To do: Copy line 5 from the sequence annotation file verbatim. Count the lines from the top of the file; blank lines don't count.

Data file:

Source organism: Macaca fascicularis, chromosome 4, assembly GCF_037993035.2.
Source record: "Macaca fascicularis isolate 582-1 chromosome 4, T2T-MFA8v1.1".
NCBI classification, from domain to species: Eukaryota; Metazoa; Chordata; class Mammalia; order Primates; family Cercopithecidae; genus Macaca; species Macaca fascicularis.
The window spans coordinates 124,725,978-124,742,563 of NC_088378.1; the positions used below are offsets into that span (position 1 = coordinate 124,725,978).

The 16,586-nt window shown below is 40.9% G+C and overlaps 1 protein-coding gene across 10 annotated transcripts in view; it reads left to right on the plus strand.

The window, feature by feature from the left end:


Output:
The 16,586-nt window shown below is 40.9% G+C and overlaps 1 protein-coding gene across 10 annotated transcripts in view; it reads left to right on the plus strand.